Friday, May 18, 2007

Kudos to Faith, Bricks and Mortar

It's easy to define the problem, to restate it many times over... and Plainfield certainly has its share... of problems and problem staters. The real challenge is to state the solution and then make it happen. Luckily for Plainfield, we have a good supply of doers, people who make our city better through their hard work. And they are an inspiration to the rest of us. They give us hope to sustain our work on behalf of Plainfield.

This is the story of a successful development project recently done in the 2nd Ward near City Hall and the downtown train station. It is dedicated to the non-profit housing development group Faith, Bricks and Mortar, whose President is Robert Wilson. His team of unsung volunteers make home ownership a reality for Plainfielders who would otherwise have no opportunity to be part of the American dream.

Picture East 7th Street near Watchung Ave, a well traveled street in a "transitional" residential neighborhood. "Transitional" meaning some well kept homes, apartment buildings and churches along with some run down properties. A few crime hotspots nearby. A neglected building, shown to the right, is now getting some attention after decades of decline. Picture an outstanding art gallery in a historic building across from an old Victorian multi-family house that has seen better days. A neighborhood that could go uphill or downhill.

This dilapidated Victorian becomes abandoned. Does it burn down, get replaced by a cheap, modern looking prefab home or just gradually fall apart? Fortunately for Plainfield the unexpected happens. Faith, Bricks and Mortar is asked by the city to take on this project.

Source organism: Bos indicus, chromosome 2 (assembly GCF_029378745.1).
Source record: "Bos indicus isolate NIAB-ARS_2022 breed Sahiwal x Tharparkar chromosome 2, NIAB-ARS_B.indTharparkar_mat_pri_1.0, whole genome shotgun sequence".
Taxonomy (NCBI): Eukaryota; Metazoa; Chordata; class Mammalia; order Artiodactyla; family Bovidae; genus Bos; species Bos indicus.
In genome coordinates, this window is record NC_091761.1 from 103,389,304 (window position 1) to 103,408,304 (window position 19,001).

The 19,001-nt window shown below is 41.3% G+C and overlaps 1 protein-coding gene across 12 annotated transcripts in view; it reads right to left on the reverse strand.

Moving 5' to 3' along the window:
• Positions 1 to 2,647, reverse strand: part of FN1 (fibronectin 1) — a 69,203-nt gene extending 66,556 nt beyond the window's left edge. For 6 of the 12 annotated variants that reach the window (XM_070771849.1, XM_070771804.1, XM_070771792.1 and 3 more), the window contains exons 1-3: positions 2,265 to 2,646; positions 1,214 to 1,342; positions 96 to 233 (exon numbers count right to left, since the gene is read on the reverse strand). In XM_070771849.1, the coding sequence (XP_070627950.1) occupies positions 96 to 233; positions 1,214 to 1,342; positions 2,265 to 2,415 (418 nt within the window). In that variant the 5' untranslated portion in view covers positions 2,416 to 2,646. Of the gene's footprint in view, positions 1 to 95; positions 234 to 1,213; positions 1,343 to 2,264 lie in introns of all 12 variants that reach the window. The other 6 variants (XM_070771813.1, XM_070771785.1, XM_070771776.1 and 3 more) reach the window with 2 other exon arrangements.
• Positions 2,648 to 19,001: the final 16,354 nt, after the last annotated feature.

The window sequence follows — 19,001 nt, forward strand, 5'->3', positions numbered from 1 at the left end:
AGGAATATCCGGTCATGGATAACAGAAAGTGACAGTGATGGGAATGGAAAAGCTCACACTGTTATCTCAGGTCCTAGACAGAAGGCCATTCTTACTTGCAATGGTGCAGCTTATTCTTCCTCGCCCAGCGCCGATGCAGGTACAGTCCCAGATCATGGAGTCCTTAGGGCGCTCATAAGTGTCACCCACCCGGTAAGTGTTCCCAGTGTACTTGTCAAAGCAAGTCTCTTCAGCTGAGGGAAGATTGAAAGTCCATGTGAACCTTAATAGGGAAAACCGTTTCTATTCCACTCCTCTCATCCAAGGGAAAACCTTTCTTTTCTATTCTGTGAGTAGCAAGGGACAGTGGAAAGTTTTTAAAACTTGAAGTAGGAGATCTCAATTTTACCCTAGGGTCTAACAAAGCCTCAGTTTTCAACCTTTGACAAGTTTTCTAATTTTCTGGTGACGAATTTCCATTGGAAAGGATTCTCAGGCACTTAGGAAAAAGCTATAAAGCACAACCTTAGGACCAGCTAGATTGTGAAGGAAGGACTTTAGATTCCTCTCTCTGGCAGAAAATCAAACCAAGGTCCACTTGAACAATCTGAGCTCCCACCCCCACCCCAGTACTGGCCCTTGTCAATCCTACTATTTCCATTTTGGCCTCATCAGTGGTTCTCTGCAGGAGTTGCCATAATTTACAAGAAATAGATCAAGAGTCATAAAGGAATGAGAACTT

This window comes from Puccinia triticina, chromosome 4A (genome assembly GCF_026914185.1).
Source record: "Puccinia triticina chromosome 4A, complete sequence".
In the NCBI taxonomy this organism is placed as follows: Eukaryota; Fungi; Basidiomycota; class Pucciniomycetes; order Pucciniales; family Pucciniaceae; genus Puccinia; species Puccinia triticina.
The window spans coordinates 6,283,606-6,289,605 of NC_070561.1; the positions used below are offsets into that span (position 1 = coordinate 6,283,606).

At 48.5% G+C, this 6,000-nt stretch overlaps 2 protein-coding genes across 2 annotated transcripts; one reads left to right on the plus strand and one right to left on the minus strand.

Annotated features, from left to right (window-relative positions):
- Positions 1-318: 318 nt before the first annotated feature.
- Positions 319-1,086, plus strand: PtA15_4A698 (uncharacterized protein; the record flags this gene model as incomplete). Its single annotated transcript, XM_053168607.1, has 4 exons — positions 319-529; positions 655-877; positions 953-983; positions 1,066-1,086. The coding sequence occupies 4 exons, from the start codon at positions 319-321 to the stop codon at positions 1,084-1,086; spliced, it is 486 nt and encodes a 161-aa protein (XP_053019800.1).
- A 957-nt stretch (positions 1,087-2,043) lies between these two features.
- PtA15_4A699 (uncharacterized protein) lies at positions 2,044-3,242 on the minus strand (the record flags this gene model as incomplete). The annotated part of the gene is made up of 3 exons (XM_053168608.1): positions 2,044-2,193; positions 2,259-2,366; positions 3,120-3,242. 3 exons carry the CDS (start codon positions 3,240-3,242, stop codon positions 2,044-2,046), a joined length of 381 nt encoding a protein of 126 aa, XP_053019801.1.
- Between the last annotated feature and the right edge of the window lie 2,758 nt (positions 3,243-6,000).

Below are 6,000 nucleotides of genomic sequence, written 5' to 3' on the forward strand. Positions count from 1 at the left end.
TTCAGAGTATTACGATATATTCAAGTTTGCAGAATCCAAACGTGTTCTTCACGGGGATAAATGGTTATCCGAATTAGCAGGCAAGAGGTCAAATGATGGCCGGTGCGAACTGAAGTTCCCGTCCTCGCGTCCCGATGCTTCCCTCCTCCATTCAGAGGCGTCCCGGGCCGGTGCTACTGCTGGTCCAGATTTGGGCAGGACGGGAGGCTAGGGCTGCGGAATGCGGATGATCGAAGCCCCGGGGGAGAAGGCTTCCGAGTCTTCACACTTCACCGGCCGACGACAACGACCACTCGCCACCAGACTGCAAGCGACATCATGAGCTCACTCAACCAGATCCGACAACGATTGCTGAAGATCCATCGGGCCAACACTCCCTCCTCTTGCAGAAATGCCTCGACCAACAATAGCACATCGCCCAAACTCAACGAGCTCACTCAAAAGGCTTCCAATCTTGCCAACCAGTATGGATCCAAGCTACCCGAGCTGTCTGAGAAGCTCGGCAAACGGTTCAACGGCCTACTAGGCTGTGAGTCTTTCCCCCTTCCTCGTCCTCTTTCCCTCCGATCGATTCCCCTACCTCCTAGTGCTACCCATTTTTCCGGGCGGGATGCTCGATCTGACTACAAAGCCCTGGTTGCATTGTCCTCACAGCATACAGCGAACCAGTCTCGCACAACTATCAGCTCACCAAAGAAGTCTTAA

There are very few developers who would do this project. And likely none who would do what Faith, Bricks and Mortar did. Not only do they restore the exterior to its early days of glory, not only do they create condo units to keep it on the tax rolls, they reduce the density of the property from a six family to a two family. This non-profit group takes on financial risk to make this happen and they succeed. Both units are sold and the neighborhood tilts in a positive direction.

Check out the Faith, Bricks and Mortar building today (I wish a had a "before"photo):
I will highlight people and projects in Plainfield in the future because this is what makes Plainfield a community worth living in, a place to be proud of. No local group deserves more thanks than Robert Wilson and his Faith, Bricks and Mortar crew.

1 comment:

BlueMojito said...

My concern is that there is a moral conflict of interest with Faith Based Organizations. FBOs receive federal grants designed to promote wealth and prosperity. Faith Based Organizations cannot used federal dollars to even purchase religious materials such as Bibles, Torah, etc. How do you maintain that beneficiaries of FBO's uphold the values of the donor organizations? Just my two cents, but I think this promotes ATM Machine churching... As a Catholic school girl, I have always followed the Beatitudes: "Blessed are the poor..."